As he did not want to live in pain, causing inconvenience to people around him, Dr. Lim thought of killing himself and planned on disguising his death as a car accident. It was because he knew that how much his family would be hurt by his suicide (back then, he was serving as the chairmen in charge of education at the Korea Association for Suicide Prevention). On the very day he planned to carry out suicide, he looked everywhere to find his car key but could not find it. Finally he entered his sons’ room to find the key and saw them sleeping. As soon as he saw their faces, he felt his eyes burning with tears. After that, he gave up on suicide and started writing a book to share his feelings with other people.
We all think about suicide at least once during our lifetime when we feel depressed, have no pleasure in life, or want to end the pain by death. When you have such feelings, there are so many things that you must not do. First of all, do not rush into doing things, including killing yourself. You must remember that you cannot revive like in movies. Secondly, do not try to find reasons because the cause of illness is unknown in most of the cases. Even if you know the cause, it does not mean that you can cure the illness. Lastly, do not throw a tantrum to your family because you will regret immediately. Dr. Lim kindly tells you easier things you can do when you feel like killing yourself. At least you kill yourself after trying the following.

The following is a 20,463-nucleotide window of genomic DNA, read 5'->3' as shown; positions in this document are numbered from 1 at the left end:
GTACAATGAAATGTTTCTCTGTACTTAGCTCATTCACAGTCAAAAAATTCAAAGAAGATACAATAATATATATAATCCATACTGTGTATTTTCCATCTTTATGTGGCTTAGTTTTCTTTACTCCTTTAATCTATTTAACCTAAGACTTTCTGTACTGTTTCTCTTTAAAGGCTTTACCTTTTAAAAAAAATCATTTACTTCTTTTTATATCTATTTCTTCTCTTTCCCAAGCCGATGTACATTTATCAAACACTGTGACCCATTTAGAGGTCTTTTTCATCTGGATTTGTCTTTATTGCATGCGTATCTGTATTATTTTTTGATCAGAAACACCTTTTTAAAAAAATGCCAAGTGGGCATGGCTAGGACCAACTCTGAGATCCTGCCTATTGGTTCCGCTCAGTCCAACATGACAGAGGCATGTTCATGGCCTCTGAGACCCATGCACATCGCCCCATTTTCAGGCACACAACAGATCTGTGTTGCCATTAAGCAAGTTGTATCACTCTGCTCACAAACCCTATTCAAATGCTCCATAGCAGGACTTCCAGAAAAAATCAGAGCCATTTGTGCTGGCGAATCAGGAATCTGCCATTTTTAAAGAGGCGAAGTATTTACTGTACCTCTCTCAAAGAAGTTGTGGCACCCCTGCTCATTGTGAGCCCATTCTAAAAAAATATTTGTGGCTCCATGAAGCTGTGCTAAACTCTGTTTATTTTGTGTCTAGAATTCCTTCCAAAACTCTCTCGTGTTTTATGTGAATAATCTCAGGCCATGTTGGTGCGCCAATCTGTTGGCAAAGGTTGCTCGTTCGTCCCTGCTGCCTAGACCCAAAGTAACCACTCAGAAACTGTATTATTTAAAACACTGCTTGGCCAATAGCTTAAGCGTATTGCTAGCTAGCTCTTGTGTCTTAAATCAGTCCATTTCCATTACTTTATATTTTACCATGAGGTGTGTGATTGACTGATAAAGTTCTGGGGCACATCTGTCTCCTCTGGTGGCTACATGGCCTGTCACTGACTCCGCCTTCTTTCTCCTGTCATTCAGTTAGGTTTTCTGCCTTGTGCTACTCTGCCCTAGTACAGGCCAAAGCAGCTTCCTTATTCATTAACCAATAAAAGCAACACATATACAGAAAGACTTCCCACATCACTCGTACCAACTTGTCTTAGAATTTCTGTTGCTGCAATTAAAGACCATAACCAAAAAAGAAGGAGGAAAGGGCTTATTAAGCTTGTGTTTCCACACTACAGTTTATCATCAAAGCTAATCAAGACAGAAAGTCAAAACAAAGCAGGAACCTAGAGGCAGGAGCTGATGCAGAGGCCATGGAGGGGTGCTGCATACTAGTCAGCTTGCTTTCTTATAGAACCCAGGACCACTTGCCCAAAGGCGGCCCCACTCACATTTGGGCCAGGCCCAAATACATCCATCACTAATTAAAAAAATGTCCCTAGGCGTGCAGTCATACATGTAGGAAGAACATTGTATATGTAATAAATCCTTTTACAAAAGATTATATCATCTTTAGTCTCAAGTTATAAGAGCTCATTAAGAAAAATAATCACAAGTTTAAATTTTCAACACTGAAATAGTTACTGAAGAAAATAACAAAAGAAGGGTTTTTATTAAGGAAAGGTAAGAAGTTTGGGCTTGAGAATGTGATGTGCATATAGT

Firstly, maintain your routine.
You must feel like giving up on everything, including your job. It must be painful for you to wake up in the morning, eating meals, meeting with someone, or talking with people. If you are in that state, it is all the more important to maintain your daily routine.
Most importantly, you must not quit your job. In the most difficult time of your life, you might want to give up everything but you must not quit your job. Your psychological pain could be so intense that you cannot think rationally, but quitting your job will not help you alleviate the pain at all.
Maintain your daily routine, such as waking up on time, eating three meals a day, and attending your class reunions as if you are undergoing spiritual training. If you do not have a work you go to everyday, regularly visit library or gym in the morning. If you continue to maintain your everyday life like this, you will learn to live with whatever pain you are experiencing. What good is it?
“To acknowledge something is completely different from giving up. To acknowledge means not only admitting that there are things you cannot do anything about but also allowing it to be a big part of your life. It is a foolish idea to get rid of other parts of your life just because of that one small part,” Dr. Lim wrote in his book.